She isn't expecting him to show up at her door in the rain with an armful of purple-and-white flowers, bleeding from a cut on his cheek, but then Arthur Pendragon has never been precisely predictable.
"My lord," Gwen says, startled.
"So," he begins. "These are for you."
She blinks at him, propping her broom against the wall. "Oh," she says.
"See, it's like this," he says. "It's not like I was like, 'Oh, I'm going to go pick Gwen some flowers today, won't that be a lark,' not that you don't deserve it, that's not what I'm saying, it's just that I'm not the sort of person who goes mooning about picking flowers for people, that's Merlin's area and he's welcome to it. But we were scouting up in the mountains and we came across a little hollow in the woods with all these flowers and they reminded me of you in - you know - your dress, so I just thought I'd take some, I don't know why, stupid idea really, and just my luck, it turns out that hollow is guarded by a flock of - what are they called?"
"Stymphalian birds," Merlin calls from where he is lurking in a very obvious way behind a street stall.
"Oh," Gwen repeats.
He goes on in a rush. "So I took the flowers and the idiot things are apparently very protective of their flowers and they tried to kill me and then Merlin tried to help which I think we both know is just never a good idea and so I was fighting off the birds and Merlin and I'm bleeding and I'm fairly certain I've thrown my right knee but I got them for you anyway anyway and will you just take the stupid flowers?"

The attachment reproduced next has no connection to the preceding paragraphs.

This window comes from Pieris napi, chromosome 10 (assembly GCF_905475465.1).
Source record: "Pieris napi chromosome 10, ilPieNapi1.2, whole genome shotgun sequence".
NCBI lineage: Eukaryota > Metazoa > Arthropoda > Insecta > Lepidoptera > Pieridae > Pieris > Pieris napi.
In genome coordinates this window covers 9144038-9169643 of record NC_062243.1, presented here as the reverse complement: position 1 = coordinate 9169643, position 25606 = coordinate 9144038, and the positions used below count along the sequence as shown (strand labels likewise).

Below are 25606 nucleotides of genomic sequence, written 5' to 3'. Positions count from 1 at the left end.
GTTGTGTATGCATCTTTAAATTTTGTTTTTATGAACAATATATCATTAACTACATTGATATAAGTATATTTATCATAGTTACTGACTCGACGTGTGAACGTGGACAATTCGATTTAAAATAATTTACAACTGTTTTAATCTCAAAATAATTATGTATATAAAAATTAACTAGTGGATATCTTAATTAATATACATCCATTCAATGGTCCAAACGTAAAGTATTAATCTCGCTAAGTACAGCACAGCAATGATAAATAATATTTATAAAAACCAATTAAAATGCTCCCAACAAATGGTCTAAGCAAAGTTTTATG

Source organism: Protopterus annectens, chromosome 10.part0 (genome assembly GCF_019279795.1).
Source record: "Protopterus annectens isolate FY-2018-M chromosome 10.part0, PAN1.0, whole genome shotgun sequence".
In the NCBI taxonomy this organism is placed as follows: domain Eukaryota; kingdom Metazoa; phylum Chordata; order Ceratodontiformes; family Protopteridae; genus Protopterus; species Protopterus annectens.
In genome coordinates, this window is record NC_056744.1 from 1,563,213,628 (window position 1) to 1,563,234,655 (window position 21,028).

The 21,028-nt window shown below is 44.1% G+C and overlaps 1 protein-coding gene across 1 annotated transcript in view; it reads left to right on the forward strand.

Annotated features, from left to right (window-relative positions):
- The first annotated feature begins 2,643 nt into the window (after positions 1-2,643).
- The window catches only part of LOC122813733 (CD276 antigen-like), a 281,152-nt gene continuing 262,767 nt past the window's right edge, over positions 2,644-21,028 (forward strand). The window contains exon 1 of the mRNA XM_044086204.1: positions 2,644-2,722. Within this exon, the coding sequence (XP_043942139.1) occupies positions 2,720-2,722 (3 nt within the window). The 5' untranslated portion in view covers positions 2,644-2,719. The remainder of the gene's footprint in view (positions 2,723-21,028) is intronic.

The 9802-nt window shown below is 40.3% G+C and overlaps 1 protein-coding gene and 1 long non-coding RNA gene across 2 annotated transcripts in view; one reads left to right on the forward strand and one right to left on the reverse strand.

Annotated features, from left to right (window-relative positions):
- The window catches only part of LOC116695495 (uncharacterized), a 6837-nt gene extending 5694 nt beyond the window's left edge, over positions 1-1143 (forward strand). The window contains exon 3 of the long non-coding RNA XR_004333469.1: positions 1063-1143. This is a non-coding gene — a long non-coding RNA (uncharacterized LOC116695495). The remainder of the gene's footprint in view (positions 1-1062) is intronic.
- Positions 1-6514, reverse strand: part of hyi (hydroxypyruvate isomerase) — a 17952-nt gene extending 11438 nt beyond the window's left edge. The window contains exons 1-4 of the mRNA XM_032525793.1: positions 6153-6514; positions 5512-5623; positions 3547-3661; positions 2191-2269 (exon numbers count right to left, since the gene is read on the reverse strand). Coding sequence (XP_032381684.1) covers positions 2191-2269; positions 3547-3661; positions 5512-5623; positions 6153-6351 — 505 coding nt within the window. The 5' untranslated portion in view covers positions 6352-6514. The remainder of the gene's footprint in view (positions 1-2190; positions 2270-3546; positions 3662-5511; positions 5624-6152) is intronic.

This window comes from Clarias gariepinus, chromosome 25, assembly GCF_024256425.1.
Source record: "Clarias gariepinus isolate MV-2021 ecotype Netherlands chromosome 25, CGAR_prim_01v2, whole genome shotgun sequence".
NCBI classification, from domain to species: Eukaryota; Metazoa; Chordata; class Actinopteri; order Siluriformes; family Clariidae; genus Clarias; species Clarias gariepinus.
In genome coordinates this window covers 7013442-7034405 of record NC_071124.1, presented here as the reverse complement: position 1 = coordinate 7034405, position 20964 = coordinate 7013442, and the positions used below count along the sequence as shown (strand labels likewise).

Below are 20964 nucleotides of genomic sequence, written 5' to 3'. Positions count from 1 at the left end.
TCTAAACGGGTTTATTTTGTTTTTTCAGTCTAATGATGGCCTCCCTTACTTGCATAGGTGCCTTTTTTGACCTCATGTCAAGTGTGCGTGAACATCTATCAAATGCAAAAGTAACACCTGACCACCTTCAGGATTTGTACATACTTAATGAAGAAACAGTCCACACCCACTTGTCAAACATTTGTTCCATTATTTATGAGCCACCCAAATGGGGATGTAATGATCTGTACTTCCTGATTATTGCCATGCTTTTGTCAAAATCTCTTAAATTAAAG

And he's still holding them all and he looks frankly completely ridiculous but earnest and his hair is wet and his eyes are extraordinarily blue and she told herself she wasn't going to hurt herself over him like this all over again but she cannot help it - something in her wrenches and gives way.
Gwen smiles. "Thank you, my lord," she says, reaching for the flowers. A blossom or two drifts to the ground as Arthur shifts the bundle into her arms, and he bends for one, twirling the little purple flower between his fingers.
"You like them?" he says.
"They're lovely," she says, and they are. But then she is seized by awkwardness, and she adds, "Would you like to--I don't know--come in?"
"No, no," he says instantly, "My father expects me for dinner. I have to get going, actually. I just, you know. Wanted you to have them."
"All right," she says, and smiles again.
But he doesn't go anywhere for a moment, and he is Arthur Pendragon standing before her with hope in his eyes and a flower in his hand, bleeding for her, and she wishes wretchedly that she'd never met him even while she wants to grab his hand and make sure he never walks away from her again.